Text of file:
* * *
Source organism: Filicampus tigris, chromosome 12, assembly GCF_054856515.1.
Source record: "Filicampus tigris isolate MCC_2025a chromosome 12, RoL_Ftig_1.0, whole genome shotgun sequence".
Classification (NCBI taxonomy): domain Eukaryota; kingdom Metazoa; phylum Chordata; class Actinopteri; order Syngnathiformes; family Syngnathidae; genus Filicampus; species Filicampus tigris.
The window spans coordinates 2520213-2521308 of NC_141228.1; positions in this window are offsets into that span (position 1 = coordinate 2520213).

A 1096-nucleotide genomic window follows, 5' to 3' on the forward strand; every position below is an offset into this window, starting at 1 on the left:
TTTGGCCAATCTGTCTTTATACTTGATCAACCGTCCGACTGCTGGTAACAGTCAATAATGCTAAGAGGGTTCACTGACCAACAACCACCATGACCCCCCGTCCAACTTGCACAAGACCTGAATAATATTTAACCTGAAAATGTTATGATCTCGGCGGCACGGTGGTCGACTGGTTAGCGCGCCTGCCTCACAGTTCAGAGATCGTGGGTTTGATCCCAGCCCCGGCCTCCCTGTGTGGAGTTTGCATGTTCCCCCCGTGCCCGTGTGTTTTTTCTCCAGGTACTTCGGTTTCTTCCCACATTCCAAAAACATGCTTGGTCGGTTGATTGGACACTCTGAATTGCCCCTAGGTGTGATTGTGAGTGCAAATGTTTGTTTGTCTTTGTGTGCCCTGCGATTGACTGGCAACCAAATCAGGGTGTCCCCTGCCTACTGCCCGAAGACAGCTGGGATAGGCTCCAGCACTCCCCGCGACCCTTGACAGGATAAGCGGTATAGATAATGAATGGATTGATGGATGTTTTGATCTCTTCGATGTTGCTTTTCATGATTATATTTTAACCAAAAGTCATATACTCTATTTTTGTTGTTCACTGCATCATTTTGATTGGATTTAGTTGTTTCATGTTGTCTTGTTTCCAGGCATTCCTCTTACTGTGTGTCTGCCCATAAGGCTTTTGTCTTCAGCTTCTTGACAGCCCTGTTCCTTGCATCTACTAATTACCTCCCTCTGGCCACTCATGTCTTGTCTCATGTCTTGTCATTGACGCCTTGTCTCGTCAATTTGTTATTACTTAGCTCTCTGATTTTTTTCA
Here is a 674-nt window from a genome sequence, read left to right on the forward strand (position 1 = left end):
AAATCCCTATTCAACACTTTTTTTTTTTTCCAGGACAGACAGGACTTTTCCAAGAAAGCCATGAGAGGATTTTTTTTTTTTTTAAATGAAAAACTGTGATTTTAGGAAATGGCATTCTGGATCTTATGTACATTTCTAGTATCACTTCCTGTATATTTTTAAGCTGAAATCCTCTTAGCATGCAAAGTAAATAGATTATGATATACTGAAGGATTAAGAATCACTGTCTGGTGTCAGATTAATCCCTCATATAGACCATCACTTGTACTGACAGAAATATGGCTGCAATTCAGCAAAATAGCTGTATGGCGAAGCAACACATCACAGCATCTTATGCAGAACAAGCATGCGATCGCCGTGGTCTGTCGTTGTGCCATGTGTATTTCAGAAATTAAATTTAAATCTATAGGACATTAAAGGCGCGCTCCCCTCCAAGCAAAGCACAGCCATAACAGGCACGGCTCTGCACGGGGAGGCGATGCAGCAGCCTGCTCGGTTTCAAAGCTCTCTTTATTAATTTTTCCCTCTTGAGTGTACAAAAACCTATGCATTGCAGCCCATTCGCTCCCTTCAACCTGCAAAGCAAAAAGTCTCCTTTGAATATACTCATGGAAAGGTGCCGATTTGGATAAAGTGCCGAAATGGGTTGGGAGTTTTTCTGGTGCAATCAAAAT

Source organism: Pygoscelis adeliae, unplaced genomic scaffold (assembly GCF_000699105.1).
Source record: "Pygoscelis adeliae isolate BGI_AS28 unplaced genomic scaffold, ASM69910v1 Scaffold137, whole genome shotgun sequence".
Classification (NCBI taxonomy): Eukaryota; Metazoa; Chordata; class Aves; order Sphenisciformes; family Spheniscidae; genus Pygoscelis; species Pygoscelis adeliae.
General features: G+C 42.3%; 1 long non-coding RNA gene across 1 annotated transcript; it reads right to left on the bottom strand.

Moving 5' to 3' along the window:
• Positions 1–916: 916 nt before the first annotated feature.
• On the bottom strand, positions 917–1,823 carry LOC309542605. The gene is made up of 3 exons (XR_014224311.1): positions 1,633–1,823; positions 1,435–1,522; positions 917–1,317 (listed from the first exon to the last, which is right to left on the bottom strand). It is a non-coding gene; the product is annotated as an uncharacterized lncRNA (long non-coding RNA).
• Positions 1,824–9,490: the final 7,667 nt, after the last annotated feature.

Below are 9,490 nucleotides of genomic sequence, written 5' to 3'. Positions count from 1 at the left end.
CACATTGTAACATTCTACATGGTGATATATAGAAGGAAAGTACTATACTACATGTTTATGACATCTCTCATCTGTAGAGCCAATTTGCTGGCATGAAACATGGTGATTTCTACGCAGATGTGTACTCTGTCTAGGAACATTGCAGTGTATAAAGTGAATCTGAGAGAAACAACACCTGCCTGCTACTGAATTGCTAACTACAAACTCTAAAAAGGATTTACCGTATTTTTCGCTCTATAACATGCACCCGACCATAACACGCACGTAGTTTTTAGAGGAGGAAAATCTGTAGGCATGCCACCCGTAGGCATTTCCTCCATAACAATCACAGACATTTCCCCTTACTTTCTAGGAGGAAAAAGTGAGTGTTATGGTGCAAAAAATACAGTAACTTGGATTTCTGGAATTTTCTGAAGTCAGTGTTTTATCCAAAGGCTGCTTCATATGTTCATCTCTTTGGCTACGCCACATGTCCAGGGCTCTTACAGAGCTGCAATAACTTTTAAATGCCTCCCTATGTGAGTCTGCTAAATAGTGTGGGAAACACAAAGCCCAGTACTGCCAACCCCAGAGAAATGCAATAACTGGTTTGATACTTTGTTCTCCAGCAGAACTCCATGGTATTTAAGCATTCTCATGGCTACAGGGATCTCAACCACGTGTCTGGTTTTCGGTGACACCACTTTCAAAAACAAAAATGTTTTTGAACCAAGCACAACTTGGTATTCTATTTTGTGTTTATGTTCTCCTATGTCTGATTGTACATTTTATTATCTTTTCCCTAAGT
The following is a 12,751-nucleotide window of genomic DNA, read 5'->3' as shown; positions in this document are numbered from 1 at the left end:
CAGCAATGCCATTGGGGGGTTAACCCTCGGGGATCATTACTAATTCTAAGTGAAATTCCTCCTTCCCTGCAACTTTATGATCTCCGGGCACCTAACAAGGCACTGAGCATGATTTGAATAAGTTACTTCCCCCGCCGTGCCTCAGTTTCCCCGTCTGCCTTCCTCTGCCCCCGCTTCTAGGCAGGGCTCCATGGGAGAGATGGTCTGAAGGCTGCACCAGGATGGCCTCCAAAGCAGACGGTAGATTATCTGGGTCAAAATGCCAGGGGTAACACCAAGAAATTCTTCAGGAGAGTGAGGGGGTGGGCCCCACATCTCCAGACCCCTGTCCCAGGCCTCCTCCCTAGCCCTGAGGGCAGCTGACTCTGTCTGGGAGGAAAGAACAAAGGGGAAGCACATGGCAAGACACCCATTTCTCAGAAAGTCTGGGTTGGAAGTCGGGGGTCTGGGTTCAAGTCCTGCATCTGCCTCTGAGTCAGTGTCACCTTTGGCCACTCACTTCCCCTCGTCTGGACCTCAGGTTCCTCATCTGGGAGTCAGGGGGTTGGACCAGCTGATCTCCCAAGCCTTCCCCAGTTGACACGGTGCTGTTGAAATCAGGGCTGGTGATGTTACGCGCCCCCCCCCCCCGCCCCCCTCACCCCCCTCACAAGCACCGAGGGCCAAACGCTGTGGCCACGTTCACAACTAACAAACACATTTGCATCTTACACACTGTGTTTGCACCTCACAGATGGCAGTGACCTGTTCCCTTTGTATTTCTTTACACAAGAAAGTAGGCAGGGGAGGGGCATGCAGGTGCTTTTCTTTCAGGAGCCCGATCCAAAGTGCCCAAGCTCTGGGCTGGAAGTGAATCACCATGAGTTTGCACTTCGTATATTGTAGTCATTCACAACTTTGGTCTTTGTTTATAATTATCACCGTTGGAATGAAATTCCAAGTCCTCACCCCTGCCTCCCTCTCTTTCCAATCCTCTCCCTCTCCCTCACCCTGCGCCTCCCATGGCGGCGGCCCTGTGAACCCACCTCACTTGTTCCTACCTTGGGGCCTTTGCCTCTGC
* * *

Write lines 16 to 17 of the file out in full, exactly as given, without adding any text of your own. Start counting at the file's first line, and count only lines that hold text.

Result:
• Positions 1,824–9,490: the final 7,667 nt, after the last annotated feature.

Below are 9,490 nucleotides of genomic sequence, written 5' to 3'. Positions count from 1 at the left end.